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The Struggle for Racial Equality in the Colourblind French Republic

Trends and Insight 395 Add to collection

Olivier Henry and Wale Gbadamosi-Oyekanmi - two of the rare Black creative leaders of agencies in France - tell LBB’s Alex Reeves about fighting for racial equality when the problem is not acknowledged

The Struggle for Racial Equality in the Colourblind French Republic
Nobody familiar with the French advertising industry will be surprised to hear that it has a race problem. “I've been in this industry for 25 years. And I was always one of the only Black people in my agency,” says Olivier Henry, co-founder and CCO of creative agency La Force. 

As he wrote in a recent post on French trade publication CB News, the non-white representation within the industry in Paris basically goes as far a short list of names that each person can think of off the top of their heads. He made a list like this in his piece, published just days after the killing of George Floyd refocused the world’s attention on racial issues. Wale Gbadamosi-Oyekanmi, founder and president at Dare.Win was named in Olivier’s short list. He can also only name a handful of non-white French advertising leaders. “We all know each other and have all been in contact with one another,” he says.

Olivier and Wale are confident they are the only two of only a handful of Black men leading creative agencies in the country. “There's a lack of representation of Black people in the French industry,” says Wale. “I might be one of the few exceptions. And I don’t have in mind a single Black female CEO of an agency.”

Being a Black man, Wale is chronically aware of the lack of diversity in the French industry. And following the storm of conversations around race following prominent killings in the USA at the start of the summer, he admits that there have been a few ripples of acknowledgement in the Paris ad community, such as Olivier’s op-ed. “It is something that has, a little bit, been addressed by the Black community in France...” But then what he says adds an important layer of nuance to this discussion that’s unique to his country. He goes on: “... which is not really allowed to be called ‘the Black community’ in France.”

That is because of the deep-running principles of the French Republic. Everybody’s heard of ‘liberté, égalité, fraternité’, but the indivisibility of the Republic actually prohibits distinguishing individuals according to their origin, race or religion, as it is enshrined in paragraph one of article one of the French Constitution. All are equal in the eyes of the French state, according to these legal foundations. As Wale puts it: “Men and women, we're all the same. We are children of the Republic. And the Republic is blind to colour, blind to religion and blind to all types of diversity.”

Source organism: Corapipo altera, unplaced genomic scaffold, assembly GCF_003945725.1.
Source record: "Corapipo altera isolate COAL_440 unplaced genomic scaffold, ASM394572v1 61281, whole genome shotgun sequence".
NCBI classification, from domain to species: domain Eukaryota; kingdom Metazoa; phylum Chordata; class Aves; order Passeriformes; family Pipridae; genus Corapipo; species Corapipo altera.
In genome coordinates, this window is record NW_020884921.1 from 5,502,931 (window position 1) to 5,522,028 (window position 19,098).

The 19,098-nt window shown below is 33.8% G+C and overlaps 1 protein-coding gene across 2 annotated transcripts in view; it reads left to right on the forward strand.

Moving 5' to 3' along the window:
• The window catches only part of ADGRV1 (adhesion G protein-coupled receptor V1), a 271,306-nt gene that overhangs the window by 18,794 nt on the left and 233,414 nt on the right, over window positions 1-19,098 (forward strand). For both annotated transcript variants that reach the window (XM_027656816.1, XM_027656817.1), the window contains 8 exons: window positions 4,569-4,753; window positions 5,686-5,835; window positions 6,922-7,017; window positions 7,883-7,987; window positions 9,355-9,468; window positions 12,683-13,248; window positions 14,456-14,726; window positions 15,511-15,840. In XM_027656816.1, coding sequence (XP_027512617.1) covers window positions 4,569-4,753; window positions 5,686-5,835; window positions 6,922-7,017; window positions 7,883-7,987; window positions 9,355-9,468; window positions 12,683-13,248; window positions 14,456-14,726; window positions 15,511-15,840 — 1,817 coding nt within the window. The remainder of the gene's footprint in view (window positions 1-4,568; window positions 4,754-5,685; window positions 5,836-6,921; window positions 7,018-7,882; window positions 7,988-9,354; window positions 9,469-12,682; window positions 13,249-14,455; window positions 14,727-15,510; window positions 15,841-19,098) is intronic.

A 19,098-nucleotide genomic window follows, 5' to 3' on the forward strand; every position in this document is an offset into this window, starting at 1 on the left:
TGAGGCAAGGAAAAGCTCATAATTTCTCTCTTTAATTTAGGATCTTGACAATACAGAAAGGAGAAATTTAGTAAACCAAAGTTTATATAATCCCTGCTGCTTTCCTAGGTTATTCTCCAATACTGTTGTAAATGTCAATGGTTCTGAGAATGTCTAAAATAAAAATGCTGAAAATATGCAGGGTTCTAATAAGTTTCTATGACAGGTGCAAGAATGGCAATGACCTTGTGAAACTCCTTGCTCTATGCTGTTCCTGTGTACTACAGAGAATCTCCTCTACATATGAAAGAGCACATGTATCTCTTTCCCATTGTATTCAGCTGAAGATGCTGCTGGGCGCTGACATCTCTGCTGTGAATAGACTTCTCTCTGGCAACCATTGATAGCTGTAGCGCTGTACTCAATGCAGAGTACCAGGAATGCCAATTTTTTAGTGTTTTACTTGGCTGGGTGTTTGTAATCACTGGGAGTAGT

The French political structure is effectively colourblind, the legal manifestation of “I don’t see race”. And one point that has been made very clear in the conversations of recent months is that not seeing race means not seeing the structural problems that racism continues to cause

A big problem, as both Olivier and Wale see it, is that this makes it impossible to find out how many people in France are Black, Asian or from another minority ethnic background. “We don’t know how many Black or Arabic people there are in France,” says Olivier. It is actually illegal to collect data around diversity in France.

The only way to guess at the racial diversity data in France is to extrapolate from the data on foreign nationals. Insee, the National Institute of Statistics, can’t ask about race, but they do ask about where people were born, or where their parents used to live. If someone’s parents were born in Senegal for example, it’s reasonable to guess (within an error margin) that that person is not white, for the purpose of a rough ballpark figure. Having looked at the data, Olivier guesses that maybe France’s population is 10 or 12% Black or Arabic. That’s around six or seven million people. 

Wale, coming from a digital background and immersed in the importance of data from an advertising perspective, sees it very clearly. “If you want to actually solve an issue, you need to be able to face it and see the reality of what the country’s diversity is, and enable people to have this type of discussion. The challenge is that it is a very emotional topic and people connect to that topic based on their own personal experience rather than what the big picture and the reality of it is.”

Racism is a reality, whether race is officially acknowledged or not. As Olivier says, in his estimate France and UK are similar in terms of population (In 2018 about 13.8% of the UK population was from a minority ethnic background.) and similar, he thinks, in terms of the racism that Black people face in both countries, as well as in much of Europe and the USA. “Everything that happened in the USA with George Floyd can happen in France,” he says. He points, as many have, to the case of Adama Traoré, who died on his 24th birthday in July 2016 after an arrest in circumstances that still remain unclear, but who has come to symbolise of a wider cause in France against police brutality, racial injustice and economic inequities that many say disproportionately affect the country’s Black and Arab minorities. 

“We are in exactly the same situation with cops in France,” says Olivier. And for him, the business of advertising is intrinsically linked to this discussion. He remembers seeing P&G’s campaign The Talk, in which Black parents have to go through the ordeal of warning their children of the prejudice they’ll face throughout their lives. “I don’t understand why P&G don’t air that commercial in France. You can hear The Talk in France for the same reasons. As a father, I had to explain to my son that there’s a certain way he has to deal with cops. You are not white, so you’re supposed to say ‘yes, officer’.”